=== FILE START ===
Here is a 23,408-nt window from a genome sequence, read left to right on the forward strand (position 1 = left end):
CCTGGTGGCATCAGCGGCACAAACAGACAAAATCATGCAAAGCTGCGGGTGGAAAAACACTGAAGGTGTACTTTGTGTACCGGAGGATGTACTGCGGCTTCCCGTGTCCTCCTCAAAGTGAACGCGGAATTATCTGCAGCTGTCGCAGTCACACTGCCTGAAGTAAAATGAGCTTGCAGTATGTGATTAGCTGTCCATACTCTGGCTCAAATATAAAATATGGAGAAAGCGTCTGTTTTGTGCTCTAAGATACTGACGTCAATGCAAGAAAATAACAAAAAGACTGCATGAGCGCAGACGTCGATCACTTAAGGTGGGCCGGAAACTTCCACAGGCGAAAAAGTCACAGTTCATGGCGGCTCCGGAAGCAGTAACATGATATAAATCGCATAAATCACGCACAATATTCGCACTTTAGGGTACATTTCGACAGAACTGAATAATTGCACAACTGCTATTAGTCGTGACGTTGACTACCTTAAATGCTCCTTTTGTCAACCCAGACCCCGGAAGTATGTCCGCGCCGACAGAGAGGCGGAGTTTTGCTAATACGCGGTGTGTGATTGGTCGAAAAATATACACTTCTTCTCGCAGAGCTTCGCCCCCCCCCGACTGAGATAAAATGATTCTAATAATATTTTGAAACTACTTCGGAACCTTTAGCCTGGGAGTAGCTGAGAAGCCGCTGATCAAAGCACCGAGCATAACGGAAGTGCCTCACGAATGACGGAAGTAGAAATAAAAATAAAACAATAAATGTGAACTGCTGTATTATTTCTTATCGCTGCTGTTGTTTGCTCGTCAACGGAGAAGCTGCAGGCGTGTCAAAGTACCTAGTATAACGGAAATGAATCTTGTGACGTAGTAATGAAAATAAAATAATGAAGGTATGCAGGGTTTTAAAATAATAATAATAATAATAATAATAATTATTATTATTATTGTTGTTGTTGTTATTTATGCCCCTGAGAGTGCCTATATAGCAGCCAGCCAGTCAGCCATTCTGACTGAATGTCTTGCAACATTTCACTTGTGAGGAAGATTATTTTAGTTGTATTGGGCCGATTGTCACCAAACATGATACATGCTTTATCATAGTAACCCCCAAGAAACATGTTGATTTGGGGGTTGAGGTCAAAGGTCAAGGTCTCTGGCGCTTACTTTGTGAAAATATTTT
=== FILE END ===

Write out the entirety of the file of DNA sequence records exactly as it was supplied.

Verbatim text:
Here is a 23,408-nt window from a genome sequence, read left to right on the forward strand (position 1 = left end):
CCTGGTGGCATCAGCGGCACAAACAGACAAAATCATGCAAAGCTGCGGGTGGAAAAACACTGAAGGTGTACTTTGTGTACCGGAGGATGTACTGCGGCTTCCCGTGTCCTCCTCAAAGTGAACGCGGAATTATCTGCAGCTGTCGCAGTCACACTGCCTGAAGTAAAATGAGCTTGCAGTATGTGATTAGCTGTCCATACTCTGGCTCAAATATAAAATATGGAGAAAGCGTCTGTTTTGTGCTCTAAGATACTGACGTCAATGCAAGAAAATAACAAAAAGACTGCATGAGCGCAGACGTCGATCACTTAAGGTGGGCCGGAAACTTCCACAGGCGAAAAAGTCACAGTTCATGGCGGCTCCGGAAGCAGTAACATGATATAAATCGCATAAATCACGCACAATATTCGCACTTTAGGGTACATTTCGACAGAACTGAATAATTGCACAACTGCTATTAGTCGTGACGTTGACTACCTTAAATGCTCCTTTTGTCAACCCAGACCCCGGAAGTATGTCCGCGCCGACAGAGAGGCGGAGTTTTGCTAATACGCGGTGTGTGATTGGTCGAAAAATATACACTTCTTCTCGCAGAGCTTCGCCCCCCCCCGACTGAGATAAAATGATTCTAATAATATTTTGAAACTACTTCGGAACCTTTAGCCTGGGAGTAGCTGAGAAGCCGCTGATCAAAGCACCGAGCATAACGGAAGTGCCTCACGAATGACGGAAGTAGAAATAAAAATAAAACAATAAATGTGAACTGCTGTATTATTTCTTATCGCTGCTGTTGTTTGCTCGTCAACGGAGAAGCTGCAGGCGTGTCAAAGTACCTAGTATAACGGAAATGAATCTTGTGACGTAGTAATGAAAATAAAATAATGAAGGTATGCAGGGTTTTAAAATAATAATAATAATAATAATAATAATTATTATTATTATTGTTGTTGTTGTTATTTATGCCCCTGAGAGTGCCTATATAGCAGCCAGCCAGTCAGCCATTCTGACTGAATGTCTTGCAACATTTCACTTGTGAGGAAGATTATTTTAGTTGTATTGGGCCGATTGTCACCAAACATGATACATGCTTTATCATAGTAACCCCCAAGAAACATGTTGATTTGGGGGTTGAGGTCAAAGGTCAAGGTCTCTGGCGCTTACTTTGTGAAAATATTTT